My science/technology-related thoughts, sometimes controversial, sometimes can be based on limited knowledge base, logic can be non-perfect as well. I develop my vision in iterations. Don't take this blog as an attempt to convince anybody in anything.
Each post in this blog reflects my level of understanding of Tectonics of the Earth at the time the post was written; so, some posts may not necessarily be correct now.

25 July, 2011

Evidences Of Diverging Processes Within Tibet Mountain System.

  Navigate to "Lhunze" using a map tool, set it to "Terrain" mode. The valley spans approx 20km from West to East (and slightly from North to South). The width of the valley is approx 3km. Northern "shoreline" (so to say) of the valley reflects the southern "shoreline" quite nicely. The diverging process, I think, took place.

   The diverging process was rather local.  On further examination of Tibet mountain system we could find many other instances of a diverging processes. Could the pattern had been caused by the global process of the collision between two continents? I am not sure it could. 


   Rather, as I suggested in "Formation Of Mountain Ridges by Broken Process Of Subduction Of A Tectonic Plate." ( http://divergent-boundaries.blogspot.com/2011/05/mountain-ridges-formation-keeping-it.html ) and "Flood basalt" ( http://divergent-boundaries.blogspot.com/2011/07/flood-basalt.html ) the assembly of loosely coupled chunks of crust would react on local extension forces by performing local "forced diverging processes". Also a divergent boundary (even local one) could develop the spreading force if deformations and temperature gradient were present.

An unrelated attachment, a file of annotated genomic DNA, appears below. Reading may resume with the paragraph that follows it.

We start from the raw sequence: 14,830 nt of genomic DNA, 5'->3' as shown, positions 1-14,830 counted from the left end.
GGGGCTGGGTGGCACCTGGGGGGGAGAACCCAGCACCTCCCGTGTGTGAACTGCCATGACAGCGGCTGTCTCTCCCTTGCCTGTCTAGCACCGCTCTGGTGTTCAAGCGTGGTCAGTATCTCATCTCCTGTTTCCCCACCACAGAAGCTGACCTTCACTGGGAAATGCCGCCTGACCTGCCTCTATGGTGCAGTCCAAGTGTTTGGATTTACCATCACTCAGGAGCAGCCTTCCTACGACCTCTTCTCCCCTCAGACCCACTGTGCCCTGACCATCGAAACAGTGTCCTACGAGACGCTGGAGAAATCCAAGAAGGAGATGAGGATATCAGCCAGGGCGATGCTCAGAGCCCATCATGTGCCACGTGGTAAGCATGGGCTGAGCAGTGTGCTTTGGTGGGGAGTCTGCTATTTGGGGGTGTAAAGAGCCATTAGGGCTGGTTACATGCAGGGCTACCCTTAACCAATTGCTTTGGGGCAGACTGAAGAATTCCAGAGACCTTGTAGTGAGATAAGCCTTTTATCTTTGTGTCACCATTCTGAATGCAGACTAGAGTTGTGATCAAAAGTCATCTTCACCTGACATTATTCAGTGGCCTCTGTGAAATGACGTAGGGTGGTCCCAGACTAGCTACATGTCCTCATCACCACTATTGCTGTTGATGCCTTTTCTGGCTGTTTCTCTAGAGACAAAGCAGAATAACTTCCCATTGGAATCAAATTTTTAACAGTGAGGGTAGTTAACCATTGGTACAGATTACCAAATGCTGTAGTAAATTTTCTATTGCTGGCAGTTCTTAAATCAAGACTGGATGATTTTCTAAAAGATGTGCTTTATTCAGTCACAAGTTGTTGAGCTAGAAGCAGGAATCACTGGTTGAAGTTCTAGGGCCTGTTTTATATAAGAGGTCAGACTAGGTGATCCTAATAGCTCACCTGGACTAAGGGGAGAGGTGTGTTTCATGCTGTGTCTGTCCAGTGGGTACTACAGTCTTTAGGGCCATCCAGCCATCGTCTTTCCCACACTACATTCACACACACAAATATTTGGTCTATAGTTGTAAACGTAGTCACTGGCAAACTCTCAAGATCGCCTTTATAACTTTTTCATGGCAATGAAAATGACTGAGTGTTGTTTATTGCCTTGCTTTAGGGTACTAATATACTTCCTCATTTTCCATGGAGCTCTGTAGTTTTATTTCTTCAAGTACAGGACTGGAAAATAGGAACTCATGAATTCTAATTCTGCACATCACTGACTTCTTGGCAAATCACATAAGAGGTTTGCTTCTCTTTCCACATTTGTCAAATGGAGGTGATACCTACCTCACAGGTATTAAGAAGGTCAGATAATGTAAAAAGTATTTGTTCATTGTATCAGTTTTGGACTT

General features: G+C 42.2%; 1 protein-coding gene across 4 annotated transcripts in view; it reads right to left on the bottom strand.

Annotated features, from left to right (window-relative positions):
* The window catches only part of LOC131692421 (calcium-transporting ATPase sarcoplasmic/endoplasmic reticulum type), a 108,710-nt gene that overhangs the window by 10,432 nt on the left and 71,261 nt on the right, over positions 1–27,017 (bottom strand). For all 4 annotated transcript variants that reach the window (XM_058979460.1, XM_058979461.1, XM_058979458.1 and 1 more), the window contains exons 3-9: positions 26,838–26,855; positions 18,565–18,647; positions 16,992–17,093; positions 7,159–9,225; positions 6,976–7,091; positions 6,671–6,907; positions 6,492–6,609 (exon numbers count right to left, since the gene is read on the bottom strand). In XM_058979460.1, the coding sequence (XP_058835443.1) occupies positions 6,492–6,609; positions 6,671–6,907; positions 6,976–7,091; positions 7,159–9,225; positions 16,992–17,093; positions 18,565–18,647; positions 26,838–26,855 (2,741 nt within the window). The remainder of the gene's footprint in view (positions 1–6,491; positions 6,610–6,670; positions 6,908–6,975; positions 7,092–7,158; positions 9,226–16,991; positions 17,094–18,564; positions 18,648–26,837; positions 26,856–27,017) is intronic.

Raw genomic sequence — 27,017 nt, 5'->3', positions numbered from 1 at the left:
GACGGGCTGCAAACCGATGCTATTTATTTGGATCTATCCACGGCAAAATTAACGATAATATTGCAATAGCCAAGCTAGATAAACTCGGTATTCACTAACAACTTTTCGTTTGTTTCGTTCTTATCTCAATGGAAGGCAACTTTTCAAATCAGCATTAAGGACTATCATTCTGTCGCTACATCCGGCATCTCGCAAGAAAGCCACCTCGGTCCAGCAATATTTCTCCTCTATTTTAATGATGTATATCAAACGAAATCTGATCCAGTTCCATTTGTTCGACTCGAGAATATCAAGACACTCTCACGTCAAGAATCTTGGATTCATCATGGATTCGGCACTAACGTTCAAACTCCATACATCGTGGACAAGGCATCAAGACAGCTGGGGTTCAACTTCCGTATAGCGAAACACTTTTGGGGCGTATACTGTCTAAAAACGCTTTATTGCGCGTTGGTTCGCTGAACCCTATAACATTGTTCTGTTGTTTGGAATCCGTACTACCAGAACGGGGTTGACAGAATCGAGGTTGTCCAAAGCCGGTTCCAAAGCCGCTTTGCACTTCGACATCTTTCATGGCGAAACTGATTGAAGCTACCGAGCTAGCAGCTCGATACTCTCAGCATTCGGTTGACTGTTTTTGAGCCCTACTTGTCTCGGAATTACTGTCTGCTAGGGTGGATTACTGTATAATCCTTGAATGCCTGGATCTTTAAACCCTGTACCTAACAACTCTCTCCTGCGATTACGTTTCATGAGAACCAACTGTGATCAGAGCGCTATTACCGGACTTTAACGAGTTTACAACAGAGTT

If rifts are found along the center-line of a valley, then, I'd like to think, the diverging process was not smooth, the diverging force was partially of fully developed by the boundary itself as it was described in my previous posts. If the floor of a valley is smooth, then I'd like to think the diverging process was caused mostly by external forces.


   Talking about Lhunze, I'd like to conclude, that the position of the inclined chunks of crust within the local assembly is that, they look East (and slightly South). That is, the vector perpendicular to the plain of the piece of crust would point to East (slightly South) and to somewhat bottom due to the inclination. Recall "Reshaping Pangaea" ( http://divergent-boundaries.blogspot.com/2011/07/reshaping-pangaea.html ), the crust here went from South-East. One or two chunks (whatever fit 20km) due to local extensional forces got broken and diverged off the break-line. Neighbouring chunks, as the chunks within the assembly are loosely coupled, did not broke and did not diverge, that's why the valley developed locally. If it were the global force of the collision between two continents to form the mountain system, I don't see how the local divergent boundaries could had developed.

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